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A Pilatus lost a wing

Yesterday a very unsual accident happened in Belgium, killing 11 people. Confusion still in the reports I heard. The aircraft was used to drop parachutists and is said to have lost one wing 10 minutes after take-off. But the same reports say that 3 divers tried to jump out of the aircraft and were too low for the chutes to open and therefore were also killed. Seems inconsistent with the 10mn. Why would it have been so low 10mn after take off?

Have you heard something more accurate? Do you know how such an aircraft can loose a wing apart from a very brutal ressource?

SE France

Of course I do not know whether it was the cause of the wing failure, but there is a EASA AD 2007-0241R4 ref. to Wing Strut Fitting - Inspection / Replacement

Findings of corrosion, wear and cracks in the upper wing strut fittings on some PC-6 aircraft have been reported in the past. It is possible that the spherical bearing of the wing strut fittings installed in the underwing can be loose in the fitting or cannot rotate because of corrosion. In this condition, the joint cannot function as designed and fatigue cracks may then develop. Undetected cracks, wear and/or corrosion in this area could cause failure of the upper attachment fitting, leading to failure of the wing structure and subsequent loss of control of the aircraft.

EDxx, Germany

Whether this is a contributing factor will be seen from the official investigation. No speculation, please, not here!

EBZH Kiewit, Belgium

mentioning an AD is no speculation. Read my introduction.

EDxx, Germany

I did read your introduction. I read "I do not know ... &c". Why mention facts of unknown relevance? That's tabloid writing.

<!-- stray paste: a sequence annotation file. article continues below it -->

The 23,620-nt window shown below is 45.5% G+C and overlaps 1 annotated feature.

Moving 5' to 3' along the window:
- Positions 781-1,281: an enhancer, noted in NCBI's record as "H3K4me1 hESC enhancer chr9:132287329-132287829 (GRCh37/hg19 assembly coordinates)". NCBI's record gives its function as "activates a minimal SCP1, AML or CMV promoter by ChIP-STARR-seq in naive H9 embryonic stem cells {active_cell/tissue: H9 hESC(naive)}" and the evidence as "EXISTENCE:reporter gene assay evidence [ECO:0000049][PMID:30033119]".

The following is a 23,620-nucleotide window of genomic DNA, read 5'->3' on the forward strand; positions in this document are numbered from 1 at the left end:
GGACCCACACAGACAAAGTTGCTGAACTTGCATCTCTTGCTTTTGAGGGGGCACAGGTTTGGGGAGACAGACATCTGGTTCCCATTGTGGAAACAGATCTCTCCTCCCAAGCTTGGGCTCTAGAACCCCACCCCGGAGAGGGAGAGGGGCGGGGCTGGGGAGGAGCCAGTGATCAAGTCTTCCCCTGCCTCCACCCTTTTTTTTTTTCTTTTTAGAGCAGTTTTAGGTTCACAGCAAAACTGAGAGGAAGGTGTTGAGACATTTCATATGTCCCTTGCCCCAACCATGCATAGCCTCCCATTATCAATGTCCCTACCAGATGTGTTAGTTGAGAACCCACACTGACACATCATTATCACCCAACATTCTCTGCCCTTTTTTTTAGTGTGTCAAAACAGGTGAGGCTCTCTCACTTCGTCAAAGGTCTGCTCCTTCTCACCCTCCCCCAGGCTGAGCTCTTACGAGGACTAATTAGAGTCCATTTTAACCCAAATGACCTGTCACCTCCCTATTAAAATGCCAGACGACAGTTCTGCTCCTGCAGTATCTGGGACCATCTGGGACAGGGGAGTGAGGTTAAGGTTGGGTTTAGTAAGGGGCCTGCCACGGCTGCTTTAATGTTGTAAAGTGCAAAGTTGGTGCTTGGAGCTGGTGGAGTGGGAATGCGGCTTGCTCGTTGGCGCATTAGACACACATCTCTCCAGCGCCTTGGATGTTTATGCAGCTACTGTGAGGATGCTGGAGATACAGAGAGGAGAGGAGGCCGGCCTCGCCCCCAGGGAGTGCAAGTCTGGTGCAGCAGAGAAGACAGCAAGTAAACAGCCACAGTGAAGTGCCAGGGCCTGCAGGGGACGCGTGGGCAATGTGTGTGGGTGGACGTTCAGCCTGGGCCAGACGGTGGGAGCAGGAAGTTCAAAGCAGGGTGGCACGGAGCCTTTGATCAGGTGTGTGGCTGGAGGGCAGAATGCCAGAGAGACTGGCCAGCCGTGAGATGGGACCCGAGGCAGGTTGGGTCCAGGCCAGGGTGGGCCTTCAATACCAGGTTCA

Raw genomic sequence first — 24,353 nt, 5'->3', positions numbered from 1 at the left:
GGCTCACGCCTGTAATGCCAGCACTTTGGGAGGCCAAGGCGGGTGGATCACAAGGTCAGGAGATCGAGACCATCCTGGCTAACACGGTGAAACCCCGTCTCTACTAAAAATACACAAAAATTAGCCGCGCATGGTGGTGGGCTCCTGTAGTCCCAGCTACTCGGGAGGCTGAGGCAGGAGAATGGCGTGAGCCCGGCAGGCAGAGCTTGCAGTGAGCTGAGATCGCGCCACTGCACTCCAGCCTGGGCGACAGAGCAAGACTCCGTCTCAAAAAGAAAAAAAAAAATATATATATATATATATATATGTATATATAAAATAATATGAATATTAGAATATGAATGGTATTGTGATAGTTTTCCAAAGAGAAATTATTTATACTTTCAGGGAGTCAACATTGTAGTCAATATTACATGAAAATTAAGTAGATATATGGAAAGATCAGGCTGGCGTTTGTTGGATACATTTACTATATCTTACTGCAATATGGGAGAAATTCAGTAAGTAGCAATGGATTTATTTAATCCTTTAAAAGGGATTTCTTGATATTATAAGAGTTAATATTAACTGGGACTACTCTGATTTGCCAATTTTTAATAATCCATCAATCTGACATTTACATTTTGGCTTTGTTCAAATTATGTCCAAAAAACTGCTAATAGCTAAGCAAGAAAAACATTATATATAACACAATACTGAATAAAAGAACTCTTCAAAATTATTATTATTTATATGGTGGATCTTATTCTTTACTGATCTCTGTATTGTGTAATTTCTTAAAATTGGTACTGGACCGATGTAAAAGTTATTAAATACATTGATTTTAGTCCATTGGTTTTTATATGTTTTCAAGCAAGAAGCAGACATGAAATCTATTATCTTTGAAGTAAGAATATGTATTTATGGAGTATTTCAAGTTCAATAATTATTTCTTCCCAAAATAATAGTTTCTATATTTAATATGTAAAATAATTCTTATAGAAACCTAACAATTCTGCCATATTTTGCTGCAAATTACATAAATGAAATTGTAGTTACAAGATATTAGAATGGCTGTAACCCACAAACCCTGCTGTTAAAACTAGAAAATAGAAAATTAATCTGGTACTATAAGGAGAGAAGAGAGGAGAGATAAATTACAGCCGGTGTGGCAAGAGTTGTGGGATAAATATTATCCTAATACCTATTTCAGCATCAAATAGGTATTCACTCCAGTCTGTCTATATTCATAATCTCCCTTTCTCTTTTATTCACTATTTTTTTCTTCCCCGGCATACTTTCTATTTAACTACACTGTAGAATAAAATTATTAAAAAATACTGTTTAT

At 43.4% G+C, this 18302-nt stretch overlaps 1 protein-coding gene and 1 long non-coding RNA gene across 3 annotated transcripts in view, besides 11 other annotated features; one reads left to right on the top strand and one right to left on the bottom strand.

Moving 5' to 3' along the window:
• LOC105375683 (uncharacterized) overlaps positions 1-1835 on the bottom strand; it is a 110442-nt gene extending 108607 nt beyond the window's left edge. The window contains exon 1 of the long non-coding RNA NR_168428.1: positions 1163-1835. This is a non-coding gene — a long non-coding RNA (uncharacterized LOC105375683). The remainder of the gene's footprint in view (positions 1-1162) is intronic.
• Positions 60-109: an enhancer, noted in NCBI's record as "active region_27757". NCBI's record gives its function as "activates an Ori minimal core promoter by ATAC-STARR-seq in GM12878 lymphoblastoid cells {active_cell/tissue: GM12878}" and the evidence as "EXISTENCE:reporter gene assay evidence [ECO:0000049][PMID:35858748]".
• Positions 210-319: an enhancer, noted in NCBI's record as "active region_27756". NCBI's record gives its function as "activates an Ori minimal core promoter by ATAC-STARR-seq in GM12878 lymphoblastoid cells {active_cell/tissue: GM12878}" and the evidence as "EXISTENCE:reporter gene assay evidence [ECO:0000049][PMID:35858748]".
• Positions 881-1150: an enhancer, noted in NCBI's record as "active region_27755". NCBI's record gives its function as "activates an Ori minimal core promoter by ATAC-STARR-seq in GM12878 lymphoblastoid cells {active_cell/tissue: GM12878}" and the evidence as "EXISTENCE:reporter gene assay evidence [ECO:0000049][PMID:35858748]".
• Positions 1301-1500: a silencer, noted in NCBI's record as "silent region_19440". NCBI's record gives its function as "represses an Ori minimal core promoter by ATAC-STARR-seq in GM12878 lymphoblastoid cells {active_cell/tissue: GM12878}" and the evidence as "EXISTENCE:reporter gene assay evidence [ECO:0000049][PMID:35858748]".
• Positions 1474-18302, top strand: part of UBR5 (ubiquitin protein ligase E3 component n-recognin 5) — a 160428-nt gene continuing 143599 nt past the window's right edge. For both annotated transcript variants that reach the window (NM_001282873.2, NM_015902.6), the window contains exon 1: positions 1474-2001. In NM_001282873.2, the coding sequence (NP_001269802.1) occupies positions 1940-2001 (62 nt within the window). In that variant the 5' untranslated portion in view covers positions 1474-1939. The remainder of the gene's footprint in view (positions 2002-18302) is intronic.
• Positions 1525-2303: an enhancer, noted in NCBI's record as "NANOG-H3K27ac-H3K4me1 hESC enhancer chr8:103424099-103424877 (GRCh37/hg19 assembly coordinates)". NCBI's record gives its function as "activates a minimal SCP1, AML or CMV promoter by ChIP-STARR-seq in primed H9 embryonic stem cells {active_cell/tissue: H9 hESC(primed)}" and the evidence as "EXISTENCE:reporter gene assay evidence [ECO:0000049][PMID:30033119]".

EBZH Kiewit, Belgium

I think in this case it is obvious that since wings don't just fall off, this must (on a proper plane like a Pilatus) be either a high speed flight into a CB or similar, or some really aggressive flying, or a structural defect.

I would think the first two would be untypical of this type of operation especially at low level.

Shoreham EGKA, United Kingdom

Realising the danger of speculation, especially after my own fulminating, here and elsewhere, I can't help myself wondering...

Why would it have been so low 10mn after take off?

At my former homefield of EBHN Hoevenen, the turbo-powered C206 paradropper took some 15 minutes to its ultimate altitude of +/- 14000'. So this is a most pertinent question.

Seeing that the flight was a birthday present to one of the 10 passengers, and that the crash location is at least 12 kms distant from the aerodrome - point of departure and of destination for the plane and for the parajumpers - and not in the direction of the prevalent winds, and across the major highway E411, and close to the draughty Meuse valley, I can imagine a possible scenario - but of course I will say no more.

EBZH Kiewit, Belgium

Over at the wrinkled plum there are reports of the wing coming off around FL 100. Hardly low level.....


EGPD / OMDW / YPJT, United Kingdom
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